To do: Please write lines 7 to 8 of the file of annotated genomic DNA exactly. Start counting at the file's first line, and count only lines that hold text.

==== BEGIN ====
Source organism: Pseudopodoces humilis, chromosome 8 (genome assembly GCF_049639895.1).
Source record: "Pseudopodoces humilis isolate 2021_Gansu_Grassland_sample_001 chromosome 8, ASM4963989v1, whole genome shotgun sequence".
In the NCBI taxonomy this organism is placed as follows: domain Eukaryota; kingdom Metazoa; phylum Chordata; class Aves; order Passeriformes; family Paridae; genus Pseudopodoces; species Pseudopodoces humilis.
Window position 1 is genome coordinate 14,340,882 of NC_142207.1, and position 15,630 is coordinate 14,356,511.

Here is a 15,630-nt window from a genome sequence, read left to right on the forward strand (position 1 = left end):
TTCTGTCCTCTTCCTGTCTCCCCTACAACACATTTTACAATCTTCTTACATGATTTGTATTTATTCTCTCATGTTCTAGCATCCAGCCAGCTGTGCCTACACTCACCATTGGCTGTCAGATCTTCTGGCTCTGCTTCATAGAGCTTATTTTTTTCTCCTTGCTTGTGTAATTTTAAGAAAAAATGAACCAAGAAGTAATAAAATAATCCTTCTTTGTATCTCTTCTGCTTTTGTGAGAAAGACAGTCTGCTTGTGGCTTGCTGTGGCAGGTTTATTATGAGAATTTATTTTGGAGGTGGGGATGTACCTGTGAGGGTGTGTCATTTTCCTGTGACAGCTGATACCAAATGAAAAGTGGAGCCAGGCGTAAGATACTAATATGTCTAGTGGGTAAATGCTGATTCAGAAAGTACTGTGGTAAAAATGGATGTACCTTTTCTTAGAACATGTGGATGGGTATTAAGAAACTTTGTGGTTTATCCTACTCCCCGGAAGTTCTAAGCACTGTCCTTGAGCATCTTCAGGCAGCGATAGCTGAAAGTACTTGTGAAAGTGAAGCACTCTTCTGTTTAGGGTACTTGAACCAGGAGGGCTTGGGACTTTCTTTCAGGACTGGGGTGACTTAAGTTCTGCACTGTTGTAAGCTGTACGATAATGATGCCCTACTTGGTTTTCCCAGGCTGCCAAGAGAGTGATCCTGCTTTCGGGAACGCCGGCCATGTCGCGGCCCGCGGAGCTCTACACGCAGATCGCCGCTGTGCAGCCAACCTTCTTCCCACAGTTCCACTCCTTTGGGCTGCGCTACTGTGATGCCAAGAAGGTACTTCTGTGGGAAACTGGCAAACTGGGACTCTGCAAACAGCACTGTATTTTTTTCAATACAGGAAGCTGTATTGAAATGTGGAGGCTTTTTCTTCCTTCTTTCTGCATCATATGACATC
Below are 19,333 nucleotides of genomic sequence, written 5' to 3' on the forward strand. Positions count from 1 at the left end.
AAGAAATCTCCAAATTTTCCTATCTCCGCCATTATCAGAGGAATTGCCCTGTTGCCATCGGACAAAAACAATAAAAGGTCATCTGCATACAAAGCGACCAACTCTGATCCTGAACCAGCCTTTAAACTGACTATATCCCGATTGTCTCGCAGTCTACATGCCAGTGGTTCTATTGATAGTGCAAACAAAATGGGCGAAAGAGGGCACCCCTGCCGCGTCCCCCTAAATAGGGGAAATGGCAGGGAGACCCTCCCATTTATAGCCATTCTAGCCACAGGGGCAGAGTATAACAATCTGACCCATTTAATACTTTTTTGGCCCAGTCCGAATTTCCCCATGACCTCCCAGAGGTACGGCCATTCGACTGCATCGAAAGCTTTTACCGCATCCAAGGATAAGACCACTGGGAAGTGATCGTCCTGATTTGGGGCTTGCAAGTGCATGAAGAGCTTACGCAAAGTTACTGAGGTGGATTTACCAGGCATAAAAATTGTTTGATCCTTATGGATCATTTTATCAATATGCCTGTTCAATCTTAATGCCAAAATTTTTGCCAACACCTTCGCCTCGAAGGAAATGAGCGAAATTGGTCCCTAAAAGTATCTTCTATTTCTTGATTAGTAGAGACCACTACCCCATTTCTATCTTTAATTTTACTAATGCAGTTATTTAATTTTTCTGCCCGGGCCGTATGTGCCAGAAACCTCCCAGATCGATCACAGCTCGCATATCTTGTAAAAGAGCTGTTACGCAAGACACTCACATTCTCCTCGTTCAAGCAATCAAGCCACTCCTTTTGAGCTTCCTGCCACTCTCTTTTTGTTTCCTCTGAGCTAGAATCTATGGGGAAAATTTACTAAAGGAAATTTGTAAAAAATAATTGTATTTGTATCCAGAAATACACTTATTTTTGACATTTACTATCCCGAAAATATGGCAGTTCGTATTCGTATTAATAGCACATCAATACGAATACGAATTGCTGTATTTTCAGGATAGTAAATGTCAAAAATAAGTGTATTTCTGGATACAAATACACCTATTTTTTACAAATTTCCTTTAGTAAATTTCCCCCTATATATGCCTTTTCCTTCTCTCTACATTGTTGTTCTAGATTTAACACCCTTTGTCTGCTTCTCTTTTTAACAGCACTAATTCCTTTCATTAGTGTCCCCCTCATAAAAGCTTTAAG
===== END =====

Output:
Below are 19,333 nucleotides of genomic sequence, written 5' to 3' on the forward strand. Positions count from 1 at the left end.
AAGAAATCTCCAAATTTTCCTATCTCCGCCATTATCAGAGGAATTGCCCTGTTGCCATCGGACAAAAACAATAAAAGGTCATCTGCATACAAAGCGACCAACTCTGATCCTGAACCAGCCTTTAAACTGACTATATCCCGATTGTCTCGCAGTCTACATGCCAGTGGTTCTATTGATAGTGCAAACAAAATGGGCGAAAGAGGGCACCCCTGCCGCGTCCCCCTAAATAGGGGAAATGGCAGGGAGACCCTCCCATTTATAGCCATTCTAGCCACAGGGGCAGAGTATAACAATCTGACCCATTTAATACTTTTTTGGCCCAGTCCGAATTTCCCCATGACCTCCCAGAGGTACGGCCATTCGACTGCATCGAAAGCTTTTACCGCATCCAAGGATAAGACCACTGGGAAGTGATCGTCCTGATTTGGGGCTTGCAAGTGCATGAAGAGCTTACGCAAAGTTACTGAGGTGGATTTACCAGGCATAAAAATTGTTTGATCCTTATGGATCATTTTATCAATATGCCTGTTCAATCTTAATGCCAAAATTTTTGCCAACACCTTCGCCTCGAAGGAAATGAGCGAAATTGGTCCCTAAAAGTATCTTCTATTTCTTGATTAGTAGAGACCACTACCCCATTTCTATCTTTAATTTTACTAATGCAGTTATTTAATTTTTCTGCCCGGGCCGTATGTGCCAGAAACCTCCCAGATCGATCACAGCTCGCATATCTTGTAAAAGAGCTGTTACGCAAGACACTCACATTCTCCTCGTTCAAGCAATCAAGCCACTCCTTTTGAGCTTCCTGCCACTCTCTTTTTGTTTCCTCTGAGCTAGAATCTATGGGGAAAATTTACTAAAGGAAATTTGTAAAAAATAATTGTATTTGTATCCAGAAATACACTTATTTTTGACATTTACTATCCCGAAAATATGGCAGTTCGTATTCGTATTAATAGCACATCAATACGAATACGAATTGCTGTATTTTCAGGATAGTAAATGTCAAAAATAAGTGTATTTCTGGATACAAATACACCTATTTTTTACAAATTTCCTTTAGTAAATTTCCCCCTATATATGCCTTTTCCTTCTCTCTACATTGTTGTTCTAGATTTAACACCCTTTGTCTGCTTCTCTTTTTAACAGCACTAATTCCTTTCATTAGTGTCCCCCTCATAAAAGCTTTAAG